The Doha Declaration represents a significant victory for India not just in terms of the items it includes but also the items it excludes. Thus, India has successfully kept the issue of labour standards off the agenda. Also excluded from negotiations are the so-called Singapore issues spanning over investment, competition policy, transparency in government procurement, and trade facilitation.  A positive decision on the inclusion of these latter issues into the negotiating agenda can only be made by a consensus among Members two years from now. The benefits from multilateral agreements in these areas having not been fully established, India had firmly opposed their inclusion.

 India can also take pride in two other achievements at Doha. First, a separate declaration on the TRIPs Agreement has clarified that Members have the right to grant compulsory licence in the area of pharmaceuticals and that they have the freedom to determine the ground upon which such licences are granted. This and other provisions in the declaration remove several ambiguities with respect to flexibilities available in the TRIPS Agreement.  Second, India got concessions on a number of ‘implementation’ issues it had aggressively pushed, first at Seattle and then at Doha. While the benefits from these concessions are tiny in relation to the energy and negotiating capital expended on them, they had been sought with zeal by India.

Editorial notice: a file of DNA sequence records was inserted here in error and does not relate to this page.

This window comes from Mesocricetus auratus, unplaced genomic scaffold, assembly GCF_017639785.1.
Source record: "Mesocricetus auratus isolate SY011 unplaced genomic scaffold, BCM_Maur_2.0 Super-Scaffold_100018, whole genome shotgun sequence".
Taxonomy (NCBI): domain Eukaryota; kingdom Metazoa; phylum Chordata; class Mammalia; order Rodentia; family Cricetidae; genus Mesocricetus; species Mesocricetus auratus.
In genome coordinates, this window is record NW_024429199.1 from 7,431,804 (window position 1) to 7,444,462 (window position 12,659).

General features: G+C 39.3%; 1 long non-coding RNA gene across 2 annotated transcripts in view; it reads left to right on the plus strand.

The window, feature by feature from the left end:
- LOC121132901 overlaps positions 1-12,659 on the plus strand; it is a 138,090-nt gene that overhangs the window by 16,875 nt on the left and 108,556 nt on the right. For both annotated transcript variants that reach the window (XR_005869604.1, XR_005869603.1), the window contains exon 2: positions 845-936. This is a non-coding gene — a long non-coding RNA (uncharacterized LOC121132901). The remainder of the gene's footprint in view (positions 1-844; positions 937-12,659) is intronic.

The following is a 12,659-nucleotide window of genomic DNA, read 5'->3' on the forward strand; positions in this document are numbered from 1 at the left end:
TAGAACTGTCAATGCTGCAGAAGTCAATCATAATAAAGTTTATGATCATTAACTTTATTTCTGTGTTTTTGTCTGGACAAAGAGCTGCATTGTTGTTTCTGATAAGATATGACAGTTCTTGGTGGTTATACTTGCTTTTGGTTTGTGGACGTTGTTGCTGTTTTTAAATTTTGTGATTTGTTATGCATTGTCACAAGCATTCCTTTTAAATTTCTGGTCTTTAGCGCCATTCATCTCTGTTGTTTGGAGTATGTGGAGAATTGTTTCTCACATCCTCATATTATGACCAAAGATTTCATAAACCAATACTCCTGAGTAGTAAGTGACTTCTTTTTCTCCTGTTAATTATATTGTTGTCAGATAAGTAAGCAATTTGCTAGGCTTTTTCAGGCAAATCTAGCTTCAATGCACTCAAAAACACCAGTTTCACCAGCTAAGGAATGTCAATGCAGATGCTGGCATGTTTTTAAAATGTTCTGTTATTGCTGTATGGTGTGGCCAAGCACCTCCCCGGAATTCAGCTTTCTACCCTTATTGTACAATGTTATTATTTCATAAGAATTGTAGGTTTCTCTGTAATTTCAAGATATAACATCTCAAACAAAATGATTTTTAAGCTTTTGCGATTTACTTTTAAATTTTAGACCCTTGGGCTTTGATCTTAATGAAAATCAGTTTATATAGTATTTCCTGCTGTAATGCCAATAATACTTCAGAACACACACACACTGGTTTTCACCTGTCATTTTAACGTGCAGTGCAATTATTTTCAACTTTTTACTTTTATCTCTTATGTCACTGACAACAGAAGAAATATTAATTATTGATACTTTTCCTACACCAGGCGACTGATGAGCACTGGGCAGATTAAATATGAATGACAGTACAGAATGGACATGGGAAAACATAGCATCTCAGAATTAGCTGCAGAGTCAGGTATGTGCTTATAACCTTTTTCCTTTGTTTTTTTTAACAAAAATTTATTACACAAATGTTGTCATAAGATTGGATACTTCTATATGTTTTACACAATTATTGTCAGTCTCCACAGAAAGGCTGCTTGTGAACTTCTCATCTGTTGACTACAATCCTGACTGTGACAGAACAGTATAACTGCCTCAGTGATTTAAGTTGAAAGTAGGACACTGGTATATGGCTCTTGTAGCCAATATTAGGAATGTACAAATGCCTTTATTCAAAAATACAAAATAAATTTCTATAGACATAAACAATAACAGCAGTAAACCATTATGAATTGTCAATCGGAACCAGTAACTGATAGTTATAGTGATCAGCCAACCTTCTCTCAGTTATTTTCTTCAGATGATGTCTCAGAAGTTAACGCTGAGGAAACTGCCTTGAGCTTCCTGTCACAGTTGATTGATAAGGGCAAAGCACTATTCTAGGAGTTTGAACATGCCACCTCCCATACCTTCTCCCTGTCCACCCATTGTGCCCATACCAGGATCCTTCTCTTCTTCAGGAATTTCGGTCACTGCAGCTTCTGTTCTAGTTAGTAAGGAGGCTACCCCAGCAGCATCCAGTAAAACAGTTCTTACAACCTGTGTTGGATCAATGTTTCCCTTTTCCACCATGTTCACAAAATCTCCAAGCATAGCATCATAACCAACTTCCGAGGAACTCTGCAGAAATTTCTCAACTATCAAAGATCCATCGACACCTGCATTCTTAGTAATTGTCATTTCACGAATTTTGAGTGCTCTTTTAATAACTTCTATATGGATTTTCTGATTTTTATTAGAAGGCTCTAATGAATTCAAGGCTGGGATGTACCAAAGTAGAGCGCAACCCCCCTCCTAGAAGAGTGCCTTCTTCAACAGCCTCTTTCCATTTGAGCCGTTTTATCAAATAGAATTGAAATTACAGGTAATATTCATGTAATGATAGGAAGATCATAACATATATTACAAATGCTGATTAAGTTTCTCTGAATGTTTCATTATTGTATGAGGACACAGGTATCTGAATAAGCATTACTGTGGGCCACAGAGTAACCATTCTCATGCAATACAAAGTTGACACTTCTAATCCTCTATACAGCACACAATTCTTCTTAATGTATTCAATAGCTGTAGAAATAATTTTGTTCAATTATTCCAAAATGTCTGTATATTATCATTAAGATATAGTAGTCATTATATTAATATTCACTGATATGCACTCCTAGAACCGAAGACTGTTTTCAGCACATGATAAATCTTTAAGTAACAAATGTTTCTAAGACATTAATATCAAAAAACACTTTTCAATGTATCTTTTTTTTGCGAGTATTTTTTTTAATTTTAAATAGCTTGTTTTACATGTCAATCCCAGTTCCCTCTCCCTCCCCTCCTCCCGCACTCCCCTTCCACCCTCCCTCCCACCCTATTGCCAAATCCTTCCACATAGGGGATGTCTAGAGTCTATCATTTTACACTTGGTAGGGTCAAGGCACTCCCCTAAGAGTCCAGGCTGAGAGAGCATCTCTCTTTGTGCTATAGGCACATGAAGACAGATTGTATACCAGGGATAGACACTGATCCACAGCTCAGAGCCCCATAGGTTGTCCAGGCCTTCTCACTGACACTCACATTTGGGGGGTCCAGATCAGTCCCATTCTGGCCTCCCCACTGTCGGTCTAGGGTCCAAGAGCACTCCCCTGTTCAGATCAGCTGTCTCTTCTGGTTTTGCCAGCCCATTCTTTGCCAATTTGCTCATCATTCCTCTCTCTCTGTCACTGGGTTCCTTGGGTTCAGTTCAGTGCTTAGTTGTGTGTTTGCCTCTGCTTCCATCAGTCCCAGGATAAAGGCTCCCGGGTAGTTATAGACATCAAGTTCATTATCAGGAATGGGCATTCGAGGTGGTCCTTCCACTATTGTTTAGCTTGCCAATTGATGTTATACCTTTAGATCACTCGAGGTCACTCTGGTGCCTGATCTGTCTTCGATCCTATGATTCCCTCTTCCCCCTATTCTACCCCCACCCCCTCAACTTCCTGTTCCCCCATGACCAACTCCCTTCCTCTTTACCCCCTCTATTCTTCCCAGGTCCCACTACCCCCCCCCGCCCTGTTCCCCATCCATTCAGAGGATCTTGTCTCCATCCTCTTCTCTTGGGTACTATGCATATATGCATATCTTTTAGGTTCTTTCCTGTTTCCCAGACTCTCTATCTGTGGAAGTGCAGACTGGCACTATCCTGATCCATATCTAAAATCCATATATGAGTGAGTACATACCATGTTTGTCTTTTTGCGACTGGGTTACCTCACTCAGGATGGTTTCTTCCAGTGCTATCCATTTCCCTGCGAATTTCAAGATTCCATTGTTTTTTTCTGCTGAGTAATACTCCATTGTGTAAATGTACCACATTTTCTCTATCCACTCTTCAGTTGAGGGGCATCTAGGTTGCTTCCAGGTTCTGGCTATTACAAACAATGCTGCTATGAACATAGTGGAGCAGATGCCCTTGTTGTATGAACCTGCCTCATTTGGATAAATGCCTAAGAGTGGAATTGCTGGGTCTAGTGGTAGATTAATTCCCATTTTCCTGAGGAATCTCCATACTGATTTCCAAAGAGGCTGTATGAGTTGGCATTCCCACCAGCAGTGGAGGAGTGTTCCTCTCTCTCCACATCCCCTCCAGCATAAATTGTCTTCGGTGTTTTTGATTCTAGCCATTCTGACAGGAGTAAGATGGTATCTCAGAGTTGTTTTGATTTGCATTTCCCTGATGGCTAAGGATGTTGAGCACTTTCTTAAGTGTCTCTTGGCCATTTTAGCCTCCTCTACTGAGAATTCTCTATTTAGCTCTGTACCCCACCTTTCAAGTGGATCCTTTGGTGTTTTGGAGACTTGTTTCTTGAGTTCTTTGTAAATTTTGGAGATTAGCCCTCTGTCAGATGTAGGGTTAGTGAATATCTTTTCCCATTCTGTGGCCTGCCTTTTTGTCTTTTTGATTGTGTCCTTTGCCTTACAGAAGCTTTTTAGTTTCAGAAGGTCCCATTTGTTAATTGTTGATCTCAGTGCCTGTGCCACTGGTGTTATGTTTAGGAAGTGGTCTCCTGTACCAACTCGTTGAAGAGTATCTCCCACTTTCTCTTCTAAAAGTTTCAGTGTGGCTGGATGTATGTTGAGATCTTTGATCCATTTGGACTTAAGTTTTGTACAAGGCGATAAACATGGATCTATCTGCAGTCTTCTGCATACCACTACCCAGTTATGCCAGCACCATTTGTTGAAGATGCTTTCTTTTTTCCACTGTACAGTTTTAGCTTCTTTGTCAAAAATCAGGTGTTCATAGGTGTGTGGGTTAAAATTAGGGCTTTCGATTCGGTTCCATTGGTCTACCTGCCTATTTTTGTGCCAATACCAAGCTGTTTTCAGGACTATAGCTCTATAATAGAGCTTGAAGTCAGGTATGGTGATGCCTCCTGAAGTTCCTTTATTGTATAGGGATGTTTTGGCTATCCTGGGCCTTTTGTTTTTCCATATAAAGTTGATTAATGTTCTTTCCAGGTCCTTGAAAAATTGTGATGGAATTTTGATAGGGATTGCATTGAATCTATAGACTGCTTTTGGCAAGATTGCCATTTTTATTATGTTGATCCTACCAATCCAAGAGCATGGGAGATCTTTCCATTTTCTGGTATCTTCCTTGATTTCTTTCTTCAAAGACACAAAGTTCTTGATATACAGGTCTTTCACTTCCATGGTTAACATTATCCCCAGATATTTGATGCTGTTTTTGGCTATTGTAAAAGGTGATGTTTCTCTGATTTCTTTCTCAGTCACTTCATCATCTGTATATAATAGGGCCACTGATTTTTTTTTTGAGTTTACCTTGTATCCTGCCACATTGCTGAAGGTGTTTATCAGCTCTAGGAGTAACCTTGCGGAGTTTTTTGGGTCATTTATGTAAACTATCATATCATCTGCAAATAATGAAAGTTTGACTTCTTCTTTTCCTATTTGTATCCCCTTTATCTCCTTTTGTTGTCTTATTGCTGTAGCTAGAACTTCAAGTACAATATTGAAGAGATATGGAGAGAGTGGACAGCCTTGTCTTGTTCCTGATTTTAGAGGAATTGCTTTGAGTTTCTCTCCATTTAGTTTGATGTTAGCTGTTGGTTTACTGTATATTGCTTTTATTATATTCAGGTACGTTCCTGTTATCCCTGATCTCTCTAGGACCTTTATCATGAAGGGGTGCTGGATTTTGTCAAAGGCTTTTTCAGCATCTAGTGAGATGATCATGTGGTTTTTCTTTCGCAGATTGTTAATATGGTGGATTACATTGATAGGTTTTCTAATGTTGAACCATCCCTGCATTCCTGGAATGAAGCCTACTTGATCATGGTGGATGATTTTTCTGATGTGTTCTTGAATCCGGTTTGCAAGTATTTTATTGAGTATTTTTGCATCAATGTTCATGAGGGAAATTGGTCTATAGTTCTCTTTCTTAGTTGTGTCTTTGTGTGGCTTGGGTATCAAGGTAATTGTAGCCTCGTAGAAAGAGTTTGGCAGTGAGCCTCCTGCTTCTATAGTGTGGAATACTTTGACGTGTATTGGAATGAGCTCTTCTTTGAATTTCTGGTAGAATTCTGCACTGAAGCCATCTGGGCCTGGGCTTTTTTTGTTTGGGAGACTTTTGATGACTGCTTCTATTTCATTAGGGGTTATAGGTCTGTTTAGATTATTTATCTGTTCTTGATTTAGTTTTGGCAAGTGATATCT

Commerce minister Maran is, thus, to be congratulated for the victory he has scored in Doha. He was not only personally present at the summit from the beginning to end but also had a presence there.  Though many developed country delegates, observers and journalists were irked by his aggressive negotiating style, he gave effective expression to the interests of India as well as many other developing countries, which had difficulty in having their voices heard. Had he not been true to his promise — “I will go down fighting” — and personally negotiated non-stop for the last 36 hours of the summit with EU and the US, the Doha agenda would have surely included the Singapore issues as sought by the European Union.

 There are, nevertheless, lessons to be learned from the Doha experience. Ever since the Uruguay Round, India has uniformly suffered from a negative image among negotiators. To some degree, this is the outcome of an old tactic whereby negotiators try to tilt the outcome in their favour by painting a particularly vocal rival as “obstructionist”.  But India also bears some responsibility for making the task of these negotiators easy. By opposing the very launch of the new round, India made itself an easy target of criticism by them. It could have instead taken the high road by supporting trade liberalisation agenda unequivocally and positioning itself in favour of a round that focused on this central function of the WTO.

 In negotiations, it is common for participants to demand more than what they are willing to accept at the end. Yet, the initial position of India was so extreme as to effectively rob it of any room to claim an unqualified victory at the end of the day. Given the fact that Maran had publicly opposed the launch of the round altogether, his critics can now point to the newly agreed round as evidence of his defeat. They cannot be more wrong; yet they will be technically right.

 Economic Times, November 21 2001